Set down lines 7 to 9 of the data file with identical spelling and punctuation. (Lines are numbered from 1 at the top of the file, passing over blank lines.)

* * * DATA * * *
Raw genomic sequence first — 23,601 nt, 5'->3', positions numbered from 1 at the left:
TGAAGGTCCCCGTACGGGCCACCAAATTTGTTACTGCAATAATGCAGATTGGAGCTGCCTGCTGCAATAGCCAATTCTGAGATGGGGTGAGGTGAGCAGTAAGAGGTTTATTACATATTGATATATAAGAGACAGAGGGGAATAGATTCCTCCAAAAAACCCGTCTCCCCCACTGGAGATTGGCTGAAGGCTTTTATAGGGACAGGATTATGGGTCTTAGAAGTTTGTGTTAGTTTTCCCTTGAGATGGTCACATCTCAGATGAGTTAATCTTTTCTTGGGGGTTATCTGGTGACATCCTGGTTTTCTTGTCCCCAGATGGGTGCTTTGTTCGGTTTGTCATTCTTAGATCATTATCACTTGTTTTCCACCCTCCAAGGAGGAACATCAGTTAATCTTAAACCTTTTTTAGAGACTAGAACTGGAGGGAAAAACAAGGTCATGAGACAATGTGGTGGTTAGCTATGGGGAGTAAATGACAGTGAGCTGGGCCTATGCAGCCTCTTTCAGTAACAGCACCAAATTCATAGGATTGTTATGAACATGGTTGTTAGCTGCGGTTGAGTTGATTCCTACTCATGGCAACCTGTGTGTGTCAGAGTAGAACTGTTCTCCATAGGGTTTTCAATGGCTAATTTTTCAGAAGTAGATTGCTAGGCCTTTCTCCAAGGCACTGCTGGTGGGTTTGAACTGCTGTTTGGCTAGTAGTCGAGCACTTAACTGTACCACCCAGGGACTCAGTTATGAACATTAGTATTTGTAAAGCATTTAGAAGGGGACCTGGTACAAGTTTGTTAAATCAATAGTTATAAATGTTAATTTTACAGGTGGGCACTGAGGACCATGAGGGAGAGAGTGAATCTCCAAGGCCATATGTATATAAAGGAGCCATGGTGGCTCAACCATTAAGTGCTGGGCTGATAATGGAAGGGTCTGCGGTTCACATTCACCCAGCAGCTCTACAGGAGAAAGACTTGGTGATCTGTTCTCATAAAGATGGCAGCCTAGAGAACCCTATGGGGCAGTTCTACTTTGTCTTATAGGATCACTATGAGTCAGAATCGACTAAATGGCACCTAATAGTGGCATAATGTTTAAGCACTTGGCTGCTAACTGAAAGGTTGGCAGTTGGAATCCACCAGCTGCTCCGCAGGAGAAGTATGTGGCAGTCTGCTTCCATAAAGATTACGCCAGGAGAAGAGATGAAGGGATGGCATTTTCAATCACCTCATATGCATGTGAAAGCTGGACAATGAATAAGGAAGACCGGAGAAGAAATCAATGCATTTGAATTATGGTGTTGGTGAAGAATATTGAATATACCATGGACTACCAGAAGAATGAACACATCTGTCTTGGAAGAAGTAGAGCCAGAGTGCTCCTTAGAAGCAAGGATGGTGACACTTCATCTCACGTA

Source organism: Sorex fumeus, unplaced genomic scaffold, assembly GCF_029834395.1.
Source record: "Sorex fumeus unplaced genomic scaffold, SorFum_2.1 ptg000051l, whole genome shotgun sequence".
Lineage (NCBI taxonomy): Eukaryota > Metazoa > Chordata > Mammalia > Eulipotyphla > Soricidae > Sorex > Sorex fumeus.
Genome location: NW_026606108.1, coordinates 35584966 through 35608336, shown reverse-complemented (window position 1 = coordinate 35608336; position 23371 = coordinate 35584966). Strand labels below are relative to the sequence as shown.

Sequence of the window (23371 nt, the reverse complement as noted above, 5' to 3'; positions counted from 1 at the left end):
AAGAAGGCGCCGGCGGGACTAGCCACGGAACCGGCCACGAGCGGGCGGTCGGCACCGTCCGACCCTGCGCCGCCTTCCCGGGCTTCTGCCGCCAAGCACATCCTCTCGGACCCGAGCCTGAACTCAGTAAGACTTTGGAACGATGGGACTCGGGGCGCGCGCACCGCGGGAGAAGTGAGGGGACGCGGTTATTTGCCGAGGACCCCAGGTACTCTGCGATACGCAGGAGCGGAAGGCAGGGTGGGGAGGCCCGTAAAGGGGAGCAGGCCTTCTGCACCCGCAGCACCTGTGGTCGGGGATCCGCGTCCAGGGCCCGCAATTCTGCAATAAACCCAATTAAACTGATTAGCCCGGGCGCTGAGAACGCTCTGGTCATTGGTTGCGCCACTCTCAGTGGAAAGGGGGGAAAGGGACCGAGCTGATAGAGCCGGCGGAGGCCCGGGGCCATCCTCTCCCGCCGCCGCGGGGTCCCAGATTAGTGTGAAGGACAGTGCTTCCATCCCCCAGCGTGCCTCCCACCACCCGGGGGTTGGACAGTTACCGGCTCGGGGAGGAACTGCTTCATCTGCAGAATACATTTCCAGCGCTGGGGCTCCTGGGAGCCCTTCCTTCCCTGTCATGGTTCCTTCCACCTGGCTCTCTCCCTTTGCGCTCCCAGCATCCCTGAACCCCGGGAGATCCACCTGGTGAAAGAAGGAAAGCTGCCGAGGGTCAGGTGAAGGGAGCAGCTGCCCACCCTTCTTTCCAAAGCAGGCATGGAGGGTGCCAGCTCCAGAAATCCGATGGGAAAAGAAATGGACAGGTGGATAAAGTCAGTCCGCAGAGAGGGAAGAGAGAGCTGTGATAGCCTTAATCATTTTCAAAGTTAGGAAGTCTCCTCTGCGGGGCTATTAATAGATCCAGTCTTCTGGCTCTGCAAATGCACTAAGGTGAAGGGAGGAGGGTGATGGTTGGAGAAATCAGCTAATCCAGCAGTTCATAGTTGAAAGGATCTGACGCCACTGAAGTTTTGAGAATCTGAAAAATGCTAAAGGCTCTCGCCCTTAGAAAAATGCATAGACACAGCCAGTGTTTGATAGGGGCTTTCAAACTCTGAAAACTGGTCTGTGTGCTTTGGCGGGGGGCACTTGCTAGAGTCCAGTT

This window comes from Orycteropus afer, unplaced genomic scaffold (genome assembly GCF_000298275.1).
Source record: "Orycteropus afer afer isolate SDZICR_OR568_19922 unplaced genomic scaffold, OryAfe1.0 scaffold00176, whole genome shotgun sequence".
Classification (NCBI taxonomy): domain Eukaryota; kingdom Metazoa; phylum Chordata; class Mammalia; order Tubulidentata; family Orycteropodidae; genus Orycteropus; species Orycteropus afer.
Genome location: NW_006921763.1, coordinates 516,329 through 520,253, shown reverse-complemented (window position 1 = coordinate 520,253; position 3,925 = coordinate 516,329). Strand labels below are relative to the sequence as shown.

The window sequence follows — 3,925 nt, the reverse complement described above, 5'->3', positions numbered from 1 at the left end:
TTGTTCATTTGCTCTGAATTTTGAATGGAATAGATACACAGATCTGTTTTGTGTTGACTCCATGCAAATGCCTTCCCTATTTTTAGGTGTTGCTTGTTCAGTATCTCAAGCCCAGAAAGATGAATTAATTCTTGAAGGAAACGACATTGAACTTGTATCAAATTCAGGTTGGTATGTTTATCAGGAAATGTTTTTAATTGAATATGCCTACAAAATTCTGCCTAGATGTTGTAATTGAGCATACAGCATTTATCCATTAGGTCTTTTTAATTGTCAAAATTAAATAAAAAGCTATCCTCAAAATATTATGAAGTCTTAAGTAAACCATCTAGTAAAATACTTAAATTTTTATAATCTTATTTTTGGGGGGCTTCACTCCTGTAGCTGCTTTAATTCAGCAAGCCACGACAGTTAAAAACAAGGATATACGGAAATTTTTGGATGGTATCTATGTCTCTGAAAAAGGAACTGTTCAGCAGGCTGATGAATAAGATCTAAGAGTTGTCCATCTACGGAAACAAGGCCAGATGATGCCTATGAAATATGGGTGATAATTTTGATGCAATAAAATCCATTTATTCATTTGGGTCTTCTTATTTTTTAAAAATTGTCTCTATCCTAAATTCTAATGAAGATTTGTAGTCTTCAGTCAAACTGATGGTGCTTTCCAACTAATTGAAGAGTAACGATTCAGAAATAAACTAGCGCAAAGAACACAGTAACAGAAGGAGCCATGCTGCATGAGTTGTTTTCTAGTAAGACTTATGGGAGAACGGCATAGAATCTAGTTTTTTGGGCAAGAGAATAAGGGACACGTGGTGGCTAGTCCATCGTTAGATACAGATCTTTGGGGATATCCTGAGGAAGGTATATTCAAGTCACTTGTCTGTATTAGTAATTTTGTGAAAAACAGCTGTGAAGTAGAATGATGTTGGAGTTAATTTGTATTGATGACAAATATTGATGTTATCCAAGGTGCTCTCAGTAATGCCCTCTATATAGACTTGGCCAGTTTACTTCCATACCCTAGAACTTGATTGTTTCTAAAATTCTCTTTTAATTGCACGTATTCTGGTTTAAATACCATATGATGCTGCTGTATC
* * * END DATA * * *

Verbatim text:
Sequence of the window (23371 nt, the reverse complement as noted above, 5' to 3'; positions counted from 1 at the left end):
AAGAAGGCGCCGGCGGGACTAGCCACGGAACCGGCCACGAGCGGGCGGTCGGCACCGTCCGACCCTGCGCCGCCTTCCCGGGCTTCTGCCGCCAAGCACATCCTCTCGGACCCGAGCCTGAACTCAGTAAGACTTTGGAACGATGGGACTCGGGGCGCGCGCACCGCGGGAGAAGTGAGGGGACGCGGTTATTTGCCGAGGACCCCAGGTACTCTGCGATACGCAGGAGCGGAAGGCAGGGTGGGGAGGCCCGTAAAGGGGAGCAGGCCTTCTGCACCCGCAGCACCTGTGGTCGGGGATCCGCGTCCAGGGCCCGCAATTCTGCAATAAACCCAATTAAACTGATTAGCCCGGGCGCTGAGAACGCTCTGGTCATTGGTTGCGCCACTCTCAGTGGAAAGGGGGGAAAGGGACCGAGCTGATAGAGCCGGCGGAGGCCCGGGGCCATCCTCTCCCGCCGCCGCGGGGTCCCAGATTAGTGTGAAGGACAGTGCTTCCATCCCCCAGCGTGCCTCCCACCACCCGGGGGTTGGACAGTTACCGGCTCGGGGAGGAACTGCTTCATCTGCAGAATACATTTCCAGCGCTGGGGCTCCTGGGAGCCCTTCCTTCCCTGTCATGGTTCCTTCCACCTGGCTCTCTCCCTTTGCGCTCCCAGCATCCCTGAACCCCGGGAGATCCACCTGGTGAAAGAAGGAAAGCTGCCGAGGGTCAGGTGAAGGGAGCAGCTGCCCACCCTTCTTTCCAAAGCAGGCATGGAGGGTGCCAGCTCCAGAAATCCGATGGGAAAAGAAATGGACAGGTGGATAAAGTCAGTCCGCAGAGAGGGAAGAGAGAGCTGTGATAGCCTTAATCATTTTCAAAGTTAGGAAGTCTCCTCTGCGGGGCTATTAATAGATCCAGTCTTCTGGCTCTGCAAATGCACTAAGGTGAAGGGAGGAGGGTGATGGTTGGAGAAATCAGCTAATCCAGCAGTTCATAGTTGAAAGGATCTGACGCCACTGAAGTTTTGAGAATCTGAAAAATGCTAAAGGCTCTCGCCCTTAGAAAAATGCATAGACACAGCCAGTGTTTGATAGGGGCTTTCAAACTCTGAAAACTGGTCTGTGTGCTTTGGCGGGGGGCACTTGCTAGAGTCCAGTT

This window comes from Orycteropus afer, unplaced genomic scaffold (genome assembly GCF_000298275.1).